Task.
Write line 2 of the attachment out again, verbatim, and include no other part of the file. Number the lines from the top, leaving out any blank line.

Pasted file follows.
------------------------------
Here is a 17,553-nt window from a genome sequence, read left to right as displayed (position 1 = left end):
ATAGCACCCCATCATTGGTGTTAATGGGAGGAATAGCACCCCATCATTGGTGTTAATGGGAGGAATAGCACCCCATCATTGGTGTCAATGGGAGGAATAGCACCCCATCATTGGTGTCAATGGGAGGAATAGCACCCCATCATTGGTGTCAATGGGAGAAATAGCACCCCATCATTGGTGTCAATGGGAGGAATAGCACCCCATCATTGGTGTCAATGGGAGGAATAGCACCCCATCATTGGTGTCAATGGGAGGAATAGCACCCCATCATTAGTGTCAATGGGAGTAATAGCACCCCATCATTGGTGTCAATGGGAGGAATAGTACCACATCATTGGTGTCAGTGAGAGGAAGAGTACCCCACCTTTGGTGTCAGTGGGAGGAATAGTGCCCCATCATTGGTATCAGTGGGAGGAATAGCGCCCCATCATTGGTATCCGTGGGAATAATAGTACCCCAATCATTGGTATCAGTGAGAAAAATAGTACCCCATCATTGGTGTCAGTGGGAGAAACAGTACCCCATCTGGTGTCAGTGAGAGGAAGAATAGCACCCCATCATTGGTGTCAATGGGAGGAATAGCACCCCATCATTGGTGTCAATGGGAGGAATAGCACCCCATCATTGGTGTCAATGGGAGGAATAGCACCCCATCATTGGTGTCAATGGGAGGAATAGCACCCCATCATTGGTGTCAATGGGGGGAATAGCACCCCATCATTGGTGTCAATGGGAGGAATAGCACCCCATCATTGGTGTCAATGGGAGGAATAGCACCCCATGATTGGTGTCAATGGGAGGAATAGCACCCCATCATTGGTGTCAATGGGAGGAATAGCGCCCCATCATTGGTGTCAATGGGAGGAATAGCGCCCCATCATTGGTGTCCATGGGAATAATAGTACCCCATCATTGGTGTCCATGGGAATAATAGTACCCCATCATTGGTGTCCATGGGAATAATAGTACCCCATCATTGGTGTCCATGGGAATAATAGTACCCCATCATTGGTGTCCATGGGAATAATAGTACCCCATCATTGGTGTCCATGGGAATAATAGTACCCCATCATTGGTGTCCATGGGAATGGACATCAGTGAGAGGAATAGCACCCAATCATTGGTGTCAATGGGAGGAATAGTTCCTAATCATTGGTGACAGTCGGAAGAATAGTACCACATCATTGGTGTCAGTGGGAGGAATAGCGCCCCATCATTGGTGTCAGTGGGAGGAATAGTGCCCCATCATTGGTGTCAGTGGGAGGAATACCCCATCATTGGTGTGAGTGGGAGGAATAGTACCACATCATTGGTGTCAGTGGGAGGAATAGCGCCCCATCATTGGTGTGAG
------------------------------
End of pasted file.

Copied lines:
ATAGCACCCCATCATTGGTGTTAATGGGAGGAATAGCACCCCATCATTGGTGTTAATGGGAGGAATAGCACCCCATCATTGGTGTCAATGGGAGGAATAGCACCCCATCATTGGTGTCAATGGGAGGAATAGCACCCCATCATTGGTGTCAATGGGAGAAATAGCACCCCATCATTGGTGTCAATGGGAGGAATAGCACCCCATCATTGGTGTCAATGGGAGGAATAGCACCCCATCATTGGTGTCAATGGGAGGAATAGCACCCCATCATTAGTGTCAATGGGAGTAATAGCACCCCATCATTGGTGTCAATGGGAGGAATAGTACCACATCATTGGTGTCAGTGAGAGGAAGAGTACCCCACCTTTGGTGTCAGTGGGAGGAATAGTGCCCCATCATTGGTATCAGTGGGAGGAATAGCGCCCCATCATTGGTATCCGTGGGAATAATAGTACCCCAATCATTGGTATCAGTGAGAAAAATAGTACCCCATCATTGGTGTCAGTGGGAGAAACAGTACCCCATCTGGTGTCAGTGAGAGGAAGAATAGCACCCCATCATTGGTGTCAATGGGAGGAATAGCACCCCATCATTGGTGTCAATGGGAGGAATAGCACCCCATCATTGGTGTCAATGGGAGGAATAGCACCCCATCATTGGTGTCAATGGGAGGAATAGCACCCCATCATTGGTGTCAATGGGGGGAATAGCACCCCATCATTGGTGTCAATGGGAGGAATAGCACCCCATCATTGGTGTCAATGGGAGGAATAGCACCCCATGATTGGTGTCAATGGGAGGAATAGCACCCCATCATTGGTGTCAATGGGAGGAATAGCGCCCCATCATTGGTGTCAATGGGAGGAATAGCGCCCCATCATTGGTGTCCATGGGAATAATAGTACCCCATCATTGGTGTCCATGGGAATAATAGTACCCCATCATTGGTGTCCATGGGAATAATAGTACCCCATCATTGGTGTCCATGGGAATAATAGTACCCCATCATTGGTGTCCATGGGAATAATAGTACCCCATCATTGGTGTCCATGGGAATAATAGTACCCCATCATTGGTGTCCATGGGAATGGACATCAGTGAGAGGAATAGCACCCAATCATTGGTGTCAATGGGAGGAATAGTTCCTAATCATTGGTGACAGTCGGAAGAATAGTACCACATCATTGGTGTCAGTGGGAGGAATAGCGCCCCATCATTGGTGTCAGTGGGAGGAATAGTGCCCCATCATTGGTGTCAGTGGGAGGAATACCCCATCATTGGTGTGAGTGGGAGGAATAGTACCACATCATTGGTGTCAGTGGGAGGAATAGCGCCCCATCATTGGTGTGAG